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Crossing the Last Bridge

April 10, 2005

She wanted to build bridges.

Of all the things that have been running through my mind, that one sticks the most.  I remember the wonder on her face as we passed under the fan of yellow cables that held up the Hartman bridge in Baytown, Texas.  The disappointment that her team faced when their model bridge was disqualified due to what was obviously an equipment error on the judge’s part.  And the way her face lit up when she talked about building, designing, creating.

For years, Adrain’s family and mine were close friends.  Both families had three daughters, each of similar ages.  We lived a few blocks from each other and most of my happiest childhood memories involve her younger sister, Allison.  We grew up together, went to school together, and tormented each other as only sisters who are close in age can.  We participated in Girl Scouts together, spent the night at each others homes, and celebrated birthdays, Christmases, and Halloweens together.  Allison was my closest friend, and Adrian was always there, on the fringe of my childhood.

My parents moved away to a larger home, her mother remarried, and one day, they moved across the country to California.  The following summer, my parents packed up their two youngest children, sent the eldest off to drill team camp, and we drove out to California to visit them.  We spent a week in the back of an Aerostar minivan, picked up my eldest sister at the airport and finally arrived in Calistoga, California.  Our families were reunited, for the last time.  We camped, went to Disney Land, and when we parted, our parents swore that we’d do it again next summer.  Or the next.  Or the next.

We went to school.  The eldest girls graduated and left for college.  My parents moved once more to a bigger home across town.  We e-mailed each other, though less and less frequently as time grew long.  Adrian and Allison joined sports teams.  My middle sister joined the dance team.  I joined the debate team.  Adrian’s mother sent word that Adrian had been in a horrible car wreck and nearly died.  Adrian later described the wreck to my parents and I wondered at the miracle that allowed her to survive and find strength in that survival.  We all grew older, we all healed old wounds, and Adrian decided that she wanted to build bridges.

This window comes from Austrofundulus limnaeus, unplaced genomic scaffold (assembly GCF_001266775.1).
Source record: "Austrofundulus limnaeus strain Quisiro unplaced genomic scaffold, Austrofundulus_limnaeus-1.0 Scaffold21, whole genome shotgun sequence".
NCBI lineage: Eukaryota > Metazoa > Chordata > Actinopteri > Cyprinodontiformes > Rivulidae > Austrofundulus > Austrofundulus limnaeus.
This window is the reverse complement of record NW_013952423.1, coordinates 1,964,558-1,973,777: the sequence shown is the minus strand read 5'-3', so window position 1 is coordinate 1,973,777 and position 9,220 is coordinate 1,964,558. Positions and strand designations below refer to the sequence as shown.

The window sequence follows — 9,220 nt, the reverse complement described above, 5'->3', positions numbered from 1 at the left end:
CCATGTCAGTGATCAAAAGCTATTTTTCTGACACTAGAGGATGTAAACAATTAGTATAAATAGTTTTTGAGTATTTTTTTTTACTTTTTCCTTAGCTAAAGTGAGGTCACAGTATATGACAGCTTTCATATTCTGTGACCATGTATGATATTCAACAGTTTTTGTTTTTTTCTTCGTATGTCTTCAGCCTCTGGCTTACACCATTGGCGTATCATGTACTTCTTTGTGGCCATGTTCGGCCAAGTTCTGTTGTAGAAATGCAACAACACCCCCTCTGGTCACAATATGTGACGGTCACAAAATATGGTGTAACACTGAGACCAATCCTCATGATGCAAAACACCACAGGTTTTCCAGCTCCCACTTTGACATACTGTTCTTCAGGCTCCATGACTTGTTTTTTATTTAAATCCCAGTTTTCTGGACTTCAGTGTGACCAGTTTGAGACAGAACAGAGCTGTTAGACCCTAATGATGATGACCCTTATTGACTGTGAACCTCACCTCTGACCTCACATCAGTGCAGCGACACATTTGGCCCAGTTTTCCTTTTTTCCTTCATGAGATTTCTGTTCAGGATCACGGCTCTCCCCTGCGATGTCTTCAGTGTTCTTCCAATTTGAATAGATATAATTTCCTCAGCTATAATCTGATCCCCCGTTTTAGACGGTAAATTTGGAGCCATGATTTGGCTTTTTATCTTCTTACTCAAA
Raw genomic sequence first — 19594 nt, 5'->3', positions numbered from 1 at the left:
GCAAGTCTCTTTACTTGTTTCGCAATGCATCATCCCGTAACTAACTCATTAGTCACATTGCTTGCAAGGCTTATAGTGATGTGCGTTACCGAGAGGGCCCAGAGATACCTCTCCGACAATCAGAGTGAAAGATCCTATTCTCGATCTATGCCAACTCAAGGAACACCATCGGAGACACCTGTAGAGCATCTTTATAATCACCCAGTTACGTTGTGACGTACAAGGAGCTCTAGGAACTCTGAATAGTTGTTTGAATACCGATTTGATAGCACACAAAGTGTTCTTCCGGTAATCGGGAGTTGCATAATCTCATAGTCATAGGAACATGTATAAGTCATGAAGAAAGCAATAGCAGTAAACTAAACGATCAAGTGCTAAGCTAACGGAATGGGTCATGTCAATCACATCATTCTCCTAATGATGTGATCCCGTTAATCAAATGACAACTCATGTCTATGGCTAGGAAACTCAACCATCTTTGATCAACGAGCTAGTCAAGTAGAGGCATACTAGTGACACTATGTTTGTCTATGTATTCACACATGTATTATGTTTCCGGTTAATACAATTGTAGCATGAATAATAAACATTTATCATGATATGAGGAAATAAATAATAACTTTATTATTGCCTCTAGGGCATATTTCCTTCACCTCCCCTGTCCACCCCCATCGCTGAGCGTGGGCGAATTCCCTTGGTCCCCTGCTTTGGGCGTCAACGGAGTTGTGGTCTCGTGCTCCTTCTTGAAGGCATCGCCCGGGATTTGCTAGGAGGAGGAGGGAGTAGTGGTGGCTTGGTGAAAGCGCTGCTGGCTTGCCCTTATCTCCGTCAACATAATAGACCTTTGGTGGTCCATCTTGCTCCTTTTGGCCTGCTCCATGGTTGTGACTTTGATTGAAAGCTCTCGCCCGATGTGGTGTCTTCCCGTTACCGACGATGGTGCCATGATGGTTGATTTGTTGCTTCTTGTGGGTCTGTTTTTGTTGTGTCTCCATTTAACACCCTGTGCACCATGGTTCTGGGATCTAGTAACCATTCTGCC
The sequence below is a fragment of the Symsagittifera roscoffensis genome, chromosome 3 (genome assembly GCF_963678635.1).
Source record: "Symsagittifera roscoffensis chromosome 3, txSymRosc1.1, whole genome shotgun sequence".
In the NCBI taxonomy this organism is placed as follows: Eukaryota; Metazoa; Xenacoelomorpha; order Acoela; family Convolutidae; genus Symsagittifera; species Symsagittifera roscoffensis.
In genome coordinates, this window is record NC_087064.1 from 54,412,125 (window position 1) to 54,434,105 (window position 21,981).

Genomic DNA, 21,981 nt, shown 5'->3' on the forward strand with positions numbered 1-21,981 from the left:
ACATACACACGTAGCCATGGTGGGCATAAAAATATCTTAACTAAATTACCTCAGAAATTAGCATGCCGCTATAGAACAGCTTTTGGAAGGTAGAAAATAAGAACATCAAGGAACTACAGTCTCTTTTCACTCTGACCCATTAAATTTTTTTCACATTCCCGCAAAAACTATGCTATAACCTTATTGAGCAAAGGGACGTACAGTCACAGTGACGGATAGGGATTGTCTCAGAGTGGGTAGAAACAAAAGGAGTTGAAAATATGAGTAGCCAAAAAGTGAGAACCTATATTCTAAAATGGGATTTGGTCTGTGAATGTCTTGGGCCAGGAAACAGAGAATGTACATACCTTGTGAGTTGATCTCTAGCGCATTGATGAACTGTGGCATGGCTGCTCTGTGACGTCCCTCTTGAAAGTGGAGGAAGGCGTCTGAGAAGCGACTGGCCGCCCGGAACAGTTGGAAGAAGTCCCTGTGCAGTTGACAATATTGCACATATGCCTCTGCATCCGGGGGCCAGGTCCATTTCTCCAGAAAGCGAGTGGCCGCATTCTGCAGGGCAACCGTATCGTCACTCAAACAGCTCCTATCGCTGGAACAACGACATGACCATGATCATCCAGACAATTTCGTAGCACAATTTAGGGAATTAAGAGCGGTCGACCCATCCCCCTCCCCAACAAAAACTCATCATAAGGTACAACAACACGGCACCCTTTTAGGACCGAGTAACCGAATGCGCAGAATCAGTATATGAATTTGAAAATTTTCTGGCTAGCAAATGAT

The bridge building competition was at Texas A&M that year.  A half dozen energetic Californian college students arrived on my parents’ doorstep to be greeted by the strange Texas breakfast food called kolaches.  My parents and I drove up with them to Texas A&M and watched the competition.  The bridges were built over sheets of blue and green, showing where the water was.  Students had to build their bridges without touching any part of the bridge or the team to the water.  The Californians hefted the skeleton of their structure into place, and crawled from end to end riveting pieces together.  Bridges around them collapsed while being built, broke while being tested, or bent as their builders placed that final last stress on the wrong joint.  In the end, a piece of testing equipment failed them.  Despite the equipment’s obvious error in the reading, they were disqualified.  Despite it all, they remained cheerful and happy, allowing my parents to drag them across south east Texas to feed them fresh seafood and show them bridges that they someday aspired to build.  It was raining as we passed under the yellow cables.  But the sun could have been shining, for the light that shone on her face.

She was strong.  Beautiful.  Brilliant.  And she wanted to build bridges.

Today, my mother called me.

Last November, someone took that away.  Someone came into her apartment and murdered her and one of her roommates.  And all I have left of her is the memories.  Always older, always stronger, always there, somewhere on the fringe of my childhood.  And now no more.

When she came to the end of that last bridge, I hope the sun was shining on the other side.  It’s a little darker on this side without her.

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